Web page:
INDIANAPOLIS -- Fans sought shade under the grandstands and beneath umbrellas. Misting stations got a healthy workout. But Sunday's Indianapolis 500 won't go down in the record books as the hottest in the 101-year history of the race.
The temperature in Indianapolis hit 91 degrees at the end of the race, just one degree shy of the race-day record of 92 set in 1937, according to the National Weather Service. It was also 91 on race day in 1919 and 1953.
Even so, it was plenty warm for the tens of thousands of fans who carted coolers full of ice and water into the Indianapolis Motor Speedway to see Dario Franchitti win his third 500.
"It was way hot but the breeze was really helping," said Susan Binder of Columbus, Ind., who watched the first 25 laps from her seat along the main straightaway before taking a break and heading to a tent for some infield tailgating.
Speedway officials had spent the week urging fans to stay hydrated and use sunscreen liberally after forecasters called for temperatures in the mid-90s with a heat index of 100. The track brought in portable misters and cooling fans and prepared to treat more than 1,000 fans at its medical facilities.
Late Sunday, track officials said fewer than 200 people were seen for heat problems and other issues at the infield medical center and low numbers were expected at other sites around the vast speedway.
The heat and cloudless skies sent John Genenbacher of St. Louis under the concrete and aluminum grandstands about midway through the race to get some shade. But he said this was his 39th trip to the race and that the hot day didn't discourage the group of about 40 people who attend the race together.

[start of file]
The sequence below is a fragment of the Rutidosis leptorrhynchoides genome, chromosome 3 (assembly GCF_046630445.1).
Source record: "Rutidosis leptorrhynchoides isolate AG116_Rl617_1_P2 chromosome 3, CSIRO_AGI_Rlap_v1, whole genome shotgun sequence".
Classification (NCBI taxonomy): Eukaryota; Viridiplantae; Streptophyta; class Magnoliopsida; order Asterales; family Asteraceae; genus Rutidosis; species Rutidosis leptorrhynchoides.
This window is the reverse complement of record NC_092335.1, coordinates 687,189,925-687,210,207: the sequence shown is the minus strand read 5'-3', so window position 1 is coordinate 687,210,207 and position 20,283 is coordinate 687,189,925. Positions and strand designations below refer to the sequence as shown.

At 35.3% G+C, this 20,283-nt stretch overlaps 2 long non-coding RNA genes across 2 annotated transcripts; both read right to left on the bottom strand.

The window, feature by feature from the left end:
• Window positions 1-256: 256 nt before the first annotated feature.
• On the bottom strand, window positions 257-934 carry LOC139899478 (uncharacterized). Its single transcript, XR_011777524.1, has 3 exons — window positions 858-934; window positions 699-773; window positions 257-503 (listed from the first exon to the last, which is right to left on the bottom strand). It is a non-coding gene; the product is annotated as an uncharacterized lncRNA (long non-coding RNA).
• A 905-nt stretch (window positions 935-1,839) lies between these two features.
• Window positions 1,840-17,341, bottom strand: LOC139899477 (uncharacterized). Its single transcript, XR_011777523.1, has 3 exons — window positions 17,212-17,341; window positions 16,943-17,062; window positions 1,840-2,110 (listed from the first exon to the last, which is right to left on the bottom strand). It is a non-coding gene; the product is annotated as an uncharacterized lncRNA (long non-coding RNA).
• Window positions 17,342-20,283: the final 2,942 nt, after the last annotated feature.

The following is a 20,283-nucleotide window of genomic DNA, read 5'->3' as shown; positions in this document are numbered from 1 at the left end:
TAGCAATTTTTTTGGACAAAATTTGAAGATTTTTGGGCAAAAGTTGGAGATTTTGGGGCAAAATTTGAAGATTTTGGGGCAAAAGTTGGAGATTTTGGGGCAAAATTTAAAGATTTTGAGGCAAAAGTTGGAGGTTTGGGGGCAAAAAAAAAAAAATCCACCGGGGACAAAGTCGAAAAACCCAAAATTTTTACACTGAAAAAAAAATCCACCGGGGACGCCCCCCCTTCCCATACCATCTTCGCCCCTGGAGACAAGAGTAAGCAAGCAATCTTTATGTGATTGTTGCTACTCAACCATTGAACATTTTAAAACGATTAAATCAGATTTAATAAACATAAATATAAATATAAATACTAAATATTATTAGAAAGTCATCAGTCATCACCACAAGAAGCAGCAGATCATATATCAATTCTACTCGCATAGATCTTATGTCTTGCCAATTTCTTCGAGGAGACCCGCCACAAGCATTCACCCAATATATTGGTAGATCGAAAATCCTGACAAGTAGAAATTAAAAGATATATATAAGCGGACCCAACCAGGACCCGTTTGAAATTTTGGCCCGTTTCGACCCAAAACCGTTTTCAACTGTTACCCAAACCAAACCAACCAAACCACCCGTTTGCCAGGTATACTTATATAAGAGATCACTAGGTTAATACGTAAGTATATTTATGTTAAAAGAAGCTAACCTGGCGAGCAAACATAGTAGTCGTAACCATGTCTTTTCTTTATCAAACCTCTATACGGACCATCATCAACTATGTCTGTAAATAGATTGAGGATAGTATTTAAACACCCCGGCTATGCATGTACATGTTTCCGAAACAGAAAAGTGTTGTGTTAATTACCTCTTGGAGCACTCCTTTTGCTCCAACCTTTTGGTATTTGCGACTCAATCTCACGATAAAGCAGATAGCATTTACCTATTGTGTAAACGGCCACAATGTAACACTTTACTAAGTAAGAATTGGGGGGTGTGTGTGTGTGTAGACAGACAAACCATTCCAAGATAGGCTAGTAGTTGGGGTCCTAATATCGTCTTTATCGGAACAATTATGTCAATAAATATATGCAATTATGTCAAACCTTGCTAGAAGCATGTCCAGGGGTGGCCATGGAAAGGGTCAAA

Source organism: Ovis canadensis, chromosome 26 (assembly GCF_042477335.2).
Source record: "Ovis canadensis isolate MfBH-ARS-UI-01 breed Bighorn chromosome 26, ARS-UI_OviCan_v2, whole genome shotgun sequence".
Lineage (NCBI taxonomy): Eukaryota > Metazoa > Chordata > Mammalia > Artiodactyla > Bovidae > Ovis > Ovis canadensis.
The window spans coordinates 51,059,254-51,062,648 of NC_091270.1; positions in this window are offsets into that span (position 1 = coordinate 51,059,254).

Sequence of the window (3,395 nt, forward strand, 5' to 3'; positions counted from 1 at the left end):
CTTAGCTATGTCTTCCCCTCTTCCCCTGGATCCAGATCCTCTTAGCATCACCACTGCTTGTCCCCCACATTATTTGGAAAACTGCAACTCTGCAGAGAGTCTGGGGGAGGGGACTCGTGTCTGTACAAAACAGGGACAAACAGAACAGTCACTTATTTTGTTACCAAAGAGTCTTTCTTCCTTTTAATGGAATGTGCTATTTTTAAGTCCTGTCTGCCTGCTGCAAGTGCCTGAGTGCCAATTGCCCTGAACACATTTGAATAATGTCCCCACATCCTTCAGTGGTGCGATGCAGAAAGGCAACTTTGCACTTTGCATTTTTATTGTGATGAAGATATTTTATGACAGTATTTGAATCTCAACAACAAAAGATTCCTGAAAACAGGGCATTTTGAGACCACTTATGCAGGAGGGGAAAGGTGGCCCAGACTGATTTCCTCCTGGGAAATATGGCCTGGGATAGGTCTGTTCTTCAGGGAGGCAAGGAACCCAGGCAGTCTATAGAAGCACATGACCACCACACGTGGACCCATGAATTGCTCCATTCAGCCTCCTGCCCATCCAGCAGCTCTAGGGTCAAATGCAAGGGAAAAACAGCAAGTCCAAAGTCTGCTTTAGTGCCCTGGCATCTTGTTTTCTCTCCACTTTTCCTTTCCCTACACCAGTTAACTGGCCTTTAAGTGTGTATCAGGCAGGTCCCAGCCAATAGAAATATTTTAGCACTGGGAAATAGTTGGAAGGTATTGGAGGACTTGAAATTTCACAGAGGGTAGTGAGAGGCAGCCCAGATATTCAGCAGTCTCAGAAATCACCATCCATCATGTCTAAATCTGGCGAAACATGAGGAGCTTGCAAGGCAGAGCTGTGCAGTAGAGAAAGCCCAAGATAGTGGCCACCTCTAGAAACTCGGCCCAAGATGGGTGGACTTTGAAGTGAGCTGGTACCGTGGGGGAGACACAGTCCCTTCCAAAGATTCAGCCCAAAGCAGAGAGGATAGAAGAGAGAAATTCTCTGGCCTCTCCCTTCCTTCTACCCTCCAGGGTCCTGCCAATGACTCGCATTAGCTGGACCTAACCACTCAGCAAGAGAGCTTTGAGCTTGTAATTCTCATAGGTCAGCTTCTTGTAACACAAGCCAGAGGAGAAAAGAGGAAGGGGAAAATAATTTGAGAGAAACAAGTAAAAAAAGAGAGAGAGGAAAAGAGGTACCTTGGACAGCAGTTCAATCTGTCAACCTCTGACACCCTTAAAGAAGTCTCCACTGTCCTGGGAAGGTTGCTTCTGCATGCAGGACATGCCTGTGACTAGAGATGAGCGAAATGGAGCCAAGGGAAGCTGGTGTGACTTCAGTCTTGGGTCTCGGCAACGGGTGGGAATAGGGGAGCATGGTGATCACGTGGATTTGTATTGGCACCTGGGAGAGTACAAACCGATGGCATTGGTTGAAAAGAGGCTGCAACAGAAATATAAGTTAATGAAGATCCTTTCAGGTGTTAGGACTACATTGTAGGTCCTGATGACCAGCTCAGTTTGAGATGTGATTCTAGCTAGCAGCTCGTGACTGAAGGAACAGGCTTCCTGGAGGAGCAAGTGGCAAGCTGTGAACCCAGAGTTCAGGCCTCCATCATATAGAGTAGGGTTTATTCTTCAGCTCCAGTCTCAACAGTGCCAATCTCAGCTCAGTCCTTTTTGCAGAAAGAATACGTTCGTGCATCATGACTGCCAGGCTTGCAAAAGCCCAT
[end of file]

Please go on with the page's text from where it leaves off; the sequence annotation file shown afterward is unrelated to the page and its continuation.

He said a steady breeze the kept flags flapping helped a lot.
"It doesn't seem as hot as it was a couple years ago," Genenbacher said. The race-day high hit 89 degrees in 2009.
Shelia and Russ Wilkinson of Janesville, Wis., have attended nearly every 500 since 1968. Shelia Wilkinson said she kept drinking water throughout the race but only left her seat in the sun once during the race.
She said she thought the weather had been more miserable in other years when it was more humid and lacked any breeze.
"It wasn't as bad as I thought it would be," she said. "We know the drill."
Chris and Maggie Saunders of Toledo, Ohio, spent much of the day in the shade of the grandstands' second deck along the track's main straightaway. They helped keep themselves cool by soaking handkerchiefs in ice water from their cooler and tying them around their necks.
Chris Saunders has attended about a dozen 500s, but it was Maggie's first. Despite Sunday's heat, she said, "I'll come back."
Some fans, though, opted to sit this one out.
Paula Jarrett, 52, of New Palestine, Ind., just east of Indianapolis, has attended nearly every race for the last decade, and her husband, David Hill, has been going for about 20 years. They've sat through unseasonably cold days, heat waves and even severe thunderstorms in 2004 that spawned tornadoes in the city.
"We usually never miss a race," Jarrett said. "We've been at the track before when it's 55 and rainy and you're freezing your rear off and drinking hot chocolate and wishing the sun would come out, and we've been out there and fried in the sun."
This year, though, they decided to sell their tickets high in the third turn after seeing the forecast.
Jarrett said her husband had some "seller's remorse." Still, she said sitting this one out wasn't all bad.
"There's something to be said for staying at home and listening to it on the radio," she said.
Associated Press writer Jeni O'Malley contributed to this story.